Even if they are right, most of the people on that side of the family have previously expressed a narrative of how he became the angry, manipulative, bitter man I knew. Most of them say it stemmed from a single betrayal that happened to him which involved the pastor of the church he had grown up attending. This betrayal happened when my mom was about seven months pregnant with me. The fact that she was pregnant and that this betrayal cost my father a job that he had been looking forward to as a way to properly provide for his wife and soon-to-be-born child is one of the central details in the story as they always retold it.
They claim this one single event transformed him from an angel to a monster, they know it happened before I was born, and yet, they expect me to have memories of the alleged angel.
I get it. Denial isn’t a rational process. If they consciously admit that they knew he was violently abusive for my entire childhood, they have to also admit that they stood by in silence as I, my sister, my mom, and later his second wife and my three half-siblings, were subjected to his abuse. And that is a very scary thing to face.
If the only way they can look themselves in the mirror each day is to be in denial, I guess that’s their business. But trying to erase my past in order to assuage their conscience isn’t something I am willing to enable.
I only have some inklings of what made my father tick. Maybe he was a sweet kid. But all the evidence and research out there about abusers is that they don’t just one day go from being a kind empathetic puppy to an angry beast. It’s something that happens over a long time. My maternal grandmother was an emotionally abusive and manipulative person, which I assume was a major contributing factor to Dad’s abusive personality. I also know that as an adult, Dad could be charming and friendly toward people whose approval he sought. So I suspect the sweet, kind young man my various older relatives remember was simply him being on his best behavior toward people who he had no other power over.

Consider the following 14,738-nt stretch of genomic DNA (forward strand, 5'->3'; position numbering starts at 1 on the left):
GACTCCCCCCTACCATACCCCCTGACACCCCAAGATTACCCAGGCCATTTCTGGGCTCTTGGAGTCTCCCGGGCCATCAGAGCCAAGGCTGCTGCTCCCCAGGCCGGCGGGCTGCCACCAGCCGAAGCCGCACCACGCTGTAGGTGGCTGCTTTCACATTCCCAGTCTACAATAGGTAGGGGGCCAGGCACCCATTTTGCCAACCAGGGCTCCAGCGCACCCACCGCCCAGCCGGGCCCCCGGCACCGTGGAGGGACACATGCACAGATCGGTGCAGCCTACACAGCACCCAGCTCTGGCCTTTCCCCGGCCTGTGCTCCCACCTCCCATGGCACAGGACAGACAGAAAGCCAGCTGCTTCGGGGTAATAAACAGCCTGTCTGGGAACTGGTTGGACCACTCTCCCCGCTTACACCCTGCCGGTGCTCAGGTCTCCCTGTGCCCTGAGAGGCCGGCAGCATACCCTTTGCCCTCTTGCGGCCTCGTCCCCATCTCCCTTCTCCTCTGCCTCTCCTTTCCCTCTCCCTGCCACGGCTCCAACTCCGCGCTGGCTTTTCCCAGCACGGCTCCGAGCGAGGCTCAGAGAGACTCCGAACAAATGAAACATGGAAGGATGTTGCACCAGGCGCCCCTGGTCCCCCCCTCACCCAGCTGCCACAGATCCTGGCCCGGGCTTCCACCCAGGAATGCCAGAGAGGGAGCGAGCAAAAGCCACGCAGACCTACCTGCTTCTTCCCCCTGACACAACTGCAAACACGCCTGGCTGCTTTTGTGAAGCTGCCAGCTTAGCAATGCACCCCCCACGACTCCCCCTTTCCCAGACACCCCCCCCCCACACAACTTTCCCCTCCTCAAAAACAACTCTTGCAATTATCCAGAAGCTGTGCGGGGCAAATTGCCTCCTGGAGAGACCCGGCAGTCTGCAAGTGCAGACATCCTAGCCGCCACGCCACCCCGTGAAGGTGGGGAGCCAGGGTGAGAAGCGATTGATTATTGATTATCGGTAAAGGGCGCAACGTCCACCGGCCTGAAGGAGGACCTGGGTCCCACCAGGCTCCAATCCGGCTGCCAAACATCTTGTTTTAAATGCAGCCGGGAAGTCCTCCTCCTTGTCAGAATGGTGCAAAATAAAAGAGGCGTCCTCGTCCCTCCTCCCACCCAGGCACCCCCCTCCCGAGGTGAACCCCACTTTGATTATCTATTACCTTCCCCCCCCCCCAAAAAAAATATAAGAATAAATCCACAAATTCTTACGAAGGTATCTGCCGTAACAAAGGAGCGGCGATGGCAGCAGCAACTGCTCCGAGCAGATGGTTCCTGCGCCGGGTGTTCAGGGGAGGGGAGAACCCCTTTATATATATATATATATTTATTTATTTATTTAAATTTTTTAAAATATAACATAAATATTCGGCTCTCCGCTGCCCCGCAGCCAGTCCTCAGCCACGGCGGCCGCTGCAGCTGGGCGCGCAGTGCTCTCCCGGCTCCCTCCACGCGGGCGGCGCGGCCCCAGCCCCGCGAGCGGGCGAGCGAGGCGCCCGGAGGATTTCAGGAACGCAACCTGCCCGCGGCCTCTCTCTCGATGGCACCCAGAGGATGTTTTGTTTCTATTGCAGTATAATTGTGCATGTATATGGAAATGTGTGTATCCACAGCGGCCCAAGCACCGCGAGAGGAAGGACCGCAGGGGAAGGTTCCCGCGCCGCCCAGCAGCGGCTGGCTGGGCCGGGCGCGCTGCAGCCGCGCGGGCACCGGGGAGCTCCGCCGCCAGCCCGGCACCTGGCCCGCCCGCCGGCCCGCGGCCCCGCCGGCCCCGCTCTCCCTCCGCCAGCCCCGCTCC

I try not to dwell too much on all this. As I said shortly after his death, I thought I was mostly over it. Until the moment I was told he had died, and I felt not just an incredible sense of relief and peace, but also a bit of gratitude.
I am truly happy for all the people out there who have good, loving fathers and wish them joy in celebrating their love for those fathers today. And Just as I wish comfort for those others who have lost their wonderful fathers and find today a reminder of their loss.
But don’t ask me to pretend my father was a good man. Don’t ask me to pretend to be grieving. Don’t expect me to smile and agree with any sentiments of admiration for him you may feel compelled to express. The only thing I have ever mourned with regard to my father, is that I didn’t have the good father that they want to imagine he was.